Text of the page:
Note that Bush didn't directly answer her question, then moved on.
About That Ebullience
Thomas M. DeFrank writes in the New York Daily News: "The American occupation remains highly controversial and divisive, and many of Bush's closest aides and friends believe the war is still the greatest potential threat to his legacy.
"But in the view of Bush's handlers, the Jan. 30 Iraqi elections, plus a general sense that democracy is also beginning to take tentative root in Lebanon, Egypt and Saudi Arabia, have lent a modest aura of optimism to the Iraqi enterprise."
And yet DeFrank quotes a wary "top Bush lieutenant" saying: "Iraq is not a drag at the moment. . . . There's been a good pro-Bush boomlet since the [Iraqi] elections. But it's still a political minus. People aren't going to relax about it until we start drawing down our troops."
Bill Sammon notes in the Washington Times: "For the first time in years, President Bush has fielded more questions on domestic policy than on foreign policy at a press conference -- which says a lot about the improving situation in Iraq. . . .
"From the president's perspective, those questions are preferable to ones about Abu Ghraib prisoner abuse and mounting American casualties."
Jonathan Weisman writes in The Washington Post: "The Senate last night dealt a slap to President Bush and the Republican leadership, approving a 2006 budget that would gut much of the GOP's deficit-reduction efforts by restoring requested cuts to Medicaid, education, community development and other programs.
"With their deficit-reduction targets disappearing, Senate Republicans also nearly doubled the budget plan's tax cuts to $134 billion over five years. The budget passed 51 to 49, with four Republicans voting no."
Weighing In on Schiavo
Bush released a statement last night about Terri Schiavo, clearly intended to show support for the congressional moves to prevent the Florida woman's husband from removing her feeding tubes.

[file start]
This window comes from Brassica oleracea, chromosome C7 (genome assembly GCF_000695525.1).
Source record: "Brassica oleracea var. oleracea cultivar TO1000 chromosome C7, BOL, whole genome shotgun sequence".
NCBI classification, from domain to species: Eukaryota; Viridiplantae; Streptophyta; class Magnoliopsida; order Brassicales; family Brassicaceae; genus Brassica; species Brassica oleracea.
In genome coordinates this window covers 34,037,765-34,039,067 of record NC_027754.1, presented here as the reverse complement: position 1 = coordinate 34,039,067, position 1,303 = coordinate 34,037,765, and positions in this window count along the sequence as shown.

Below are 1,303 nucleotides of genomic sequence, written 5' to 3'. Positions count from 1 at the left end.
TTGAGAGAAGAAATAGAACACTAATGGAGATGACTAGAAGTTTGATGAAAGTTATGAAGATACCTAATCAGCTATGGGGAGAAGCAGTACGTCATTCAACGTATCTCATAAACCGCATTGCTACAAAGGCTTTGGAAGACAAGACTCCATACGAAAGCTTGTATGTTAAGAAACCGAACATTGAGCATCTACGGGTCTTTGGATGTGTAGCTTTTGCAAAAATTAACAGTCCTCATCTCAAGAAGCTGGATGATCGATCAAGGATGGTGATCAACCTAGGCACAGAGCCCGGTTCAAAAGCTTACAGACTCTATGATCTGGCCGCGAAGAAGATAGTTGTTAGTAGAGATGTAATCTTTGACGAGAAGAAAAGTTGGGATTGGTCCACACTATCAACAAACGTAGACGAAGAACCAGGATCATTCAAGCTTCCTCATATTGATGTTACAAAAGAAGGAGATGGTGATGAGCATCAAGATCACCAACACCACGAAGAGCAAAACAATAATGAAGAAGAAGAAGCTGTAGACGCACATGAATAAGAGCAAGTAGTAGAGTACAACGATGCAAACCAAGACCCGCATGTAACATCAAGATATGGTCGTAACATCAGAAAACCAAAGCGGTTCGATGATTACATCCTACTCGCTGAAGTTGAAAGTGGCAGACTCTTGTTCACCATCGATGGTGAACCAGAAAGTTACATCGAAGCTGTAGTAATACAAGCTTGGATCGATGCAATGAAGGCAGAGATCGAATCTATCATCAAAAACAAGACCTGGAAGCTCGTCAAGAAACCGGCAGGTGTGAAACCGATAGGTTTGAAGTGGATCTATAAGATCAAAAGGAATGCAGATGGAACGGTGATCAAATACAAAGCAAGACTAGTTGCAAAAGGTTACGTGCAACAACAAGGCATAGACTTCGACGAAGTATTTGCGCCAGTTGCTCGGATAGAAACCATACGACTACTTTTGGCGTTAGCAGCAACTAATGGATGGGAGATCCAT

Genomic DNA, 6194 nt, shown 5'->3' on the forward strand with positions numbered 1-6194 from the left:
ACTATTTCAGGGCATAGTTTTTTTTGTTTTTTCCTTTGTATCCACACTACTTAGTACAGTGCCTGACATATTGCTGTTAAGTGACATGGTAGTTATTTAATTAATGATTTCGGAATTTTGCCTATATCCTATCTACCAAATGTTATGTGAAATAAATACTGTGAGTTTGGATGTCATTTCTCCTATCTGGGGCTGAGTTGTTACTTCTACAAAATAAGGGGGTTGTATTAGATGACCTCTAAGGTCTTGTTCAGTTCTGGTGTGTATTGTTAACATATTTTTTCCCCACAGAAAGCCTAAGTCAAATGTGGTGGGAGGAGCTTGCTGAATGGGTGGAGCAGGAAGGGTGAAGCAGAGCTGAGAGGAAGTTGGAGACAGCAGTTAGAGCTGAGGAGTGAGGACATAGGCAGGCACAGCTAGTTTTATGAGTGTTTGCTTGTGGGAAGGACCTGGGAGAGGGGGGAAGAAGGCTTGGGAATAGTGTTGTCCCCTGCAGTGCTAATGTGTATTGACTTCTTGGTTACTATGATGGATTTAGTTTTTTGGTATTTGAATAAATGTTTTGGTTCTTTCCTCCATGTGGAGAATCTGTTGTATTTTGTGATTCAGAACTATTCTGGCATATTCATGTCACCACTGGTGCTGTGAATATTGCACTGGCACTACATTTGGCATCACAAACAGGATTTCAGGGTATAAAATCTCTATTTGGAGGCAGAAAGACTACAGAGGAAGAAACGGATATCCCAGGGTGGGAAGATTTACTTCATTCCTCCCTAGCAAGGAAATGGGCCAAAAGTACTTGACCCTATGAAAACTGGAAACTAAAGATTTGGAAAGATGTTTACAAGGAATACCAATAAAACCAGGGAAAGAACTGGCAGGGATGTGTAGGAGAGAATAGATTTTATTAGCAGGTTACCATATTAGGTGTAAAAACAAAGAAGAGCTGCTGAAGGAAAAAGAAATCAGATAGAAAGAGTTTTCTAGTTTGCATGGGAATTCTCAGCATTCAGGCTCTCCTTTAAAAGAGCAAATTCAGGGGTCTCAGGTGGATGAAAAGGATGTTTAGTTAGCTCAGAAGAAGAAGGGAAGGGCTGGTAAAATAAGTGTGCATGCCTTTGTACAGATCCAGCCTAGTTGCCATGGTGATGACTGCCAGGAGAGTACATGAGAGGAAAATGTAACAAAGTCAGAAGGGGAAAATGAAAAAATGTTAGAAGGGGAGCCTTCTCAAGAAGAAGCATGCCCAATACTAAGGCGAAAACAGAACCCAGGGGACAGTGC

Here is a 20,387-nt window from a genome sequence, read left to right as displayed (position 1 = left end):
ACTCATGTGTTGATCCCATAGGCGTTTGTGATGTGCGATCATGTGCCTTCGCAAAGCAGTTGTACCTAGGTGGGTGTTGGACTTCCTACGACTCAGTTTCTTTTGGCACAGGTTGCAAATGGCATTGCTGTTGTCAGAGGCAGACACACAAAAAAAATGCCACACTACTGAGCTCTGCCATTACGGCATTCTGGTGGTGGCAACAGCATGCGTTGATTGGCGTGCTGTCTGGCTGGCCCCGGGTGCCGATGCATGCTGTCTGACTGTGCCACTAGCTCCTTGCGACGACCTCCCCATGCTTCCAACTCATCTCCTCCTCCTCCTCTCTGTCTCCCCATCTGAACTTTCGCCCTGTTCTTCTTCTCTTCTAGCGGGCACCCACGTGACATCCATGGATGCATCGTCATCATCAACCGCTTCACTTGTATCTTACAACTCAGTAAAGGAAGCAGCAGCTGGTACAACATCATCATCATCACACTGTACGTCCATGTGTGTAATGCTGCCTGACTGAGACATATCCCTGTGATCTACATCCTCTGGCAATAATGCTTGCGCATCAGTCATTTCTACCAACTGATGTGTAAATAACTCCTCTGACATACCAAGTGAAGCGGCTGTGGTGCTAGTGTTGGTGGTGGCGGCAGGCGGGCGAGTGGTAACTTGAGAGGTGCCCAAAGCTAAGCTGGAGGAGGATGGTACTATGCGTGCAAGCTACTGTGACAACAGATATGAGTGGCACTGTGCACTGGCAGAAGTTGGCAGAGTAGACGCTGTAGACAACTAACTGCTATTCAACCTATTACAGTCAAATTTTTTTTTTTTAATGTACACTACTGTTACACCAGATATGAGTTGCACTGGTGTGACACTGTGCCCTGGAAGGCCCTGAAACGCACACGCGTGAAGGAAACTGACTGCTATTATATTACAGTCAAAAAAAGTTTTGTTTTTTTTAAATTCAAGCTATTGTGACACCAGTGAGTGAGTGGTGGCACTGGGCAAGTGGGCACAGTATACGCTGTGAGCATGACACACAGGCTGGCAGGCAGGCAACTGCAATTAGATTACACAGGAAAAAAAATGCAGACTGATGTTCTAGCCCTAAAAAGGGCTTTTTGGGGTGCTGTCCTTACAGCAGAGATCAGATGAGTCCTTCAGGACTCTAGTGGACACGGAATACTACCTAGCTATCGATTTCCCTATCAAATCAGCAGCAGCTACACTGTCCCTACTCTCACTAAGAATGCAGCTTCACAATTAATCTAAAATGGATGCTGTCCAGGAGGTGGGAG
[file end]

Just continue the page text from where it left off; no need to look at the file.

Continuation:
Schiavo suffered severe brain damage 15 years ago and court-appointed doctors say she is in a persistent vegetative state. Her parents say she could get better.
Here's the statement: "The case of Terri Schiavo raises complex issues. Yet in instances like this one, where there are serious questions and substantial doubts, our society, our laws, and our courts should have a presumption in favor of life. Those who live at the mercy of others deserve our special care and concern. It should be our goal as a nation to build a culture of life, where all Americans are valued, welcomed, and protected -- and that culture of life must extend to individuals with disabilities."
That last part is potentially provocative. Is he suggesting that those who support letting Schiavo die (because they believe she has no higher brain functions) are no different than people who favor euthanizing the disabled?
Scott Shepard wrote for Cox News yesterday: "The House Judiciary Committee rejected a request Wednesday to investigate whether the White House provided press room access to a reporter with questionable journalism credentials as part of its efforts to control media coverage of President Bush.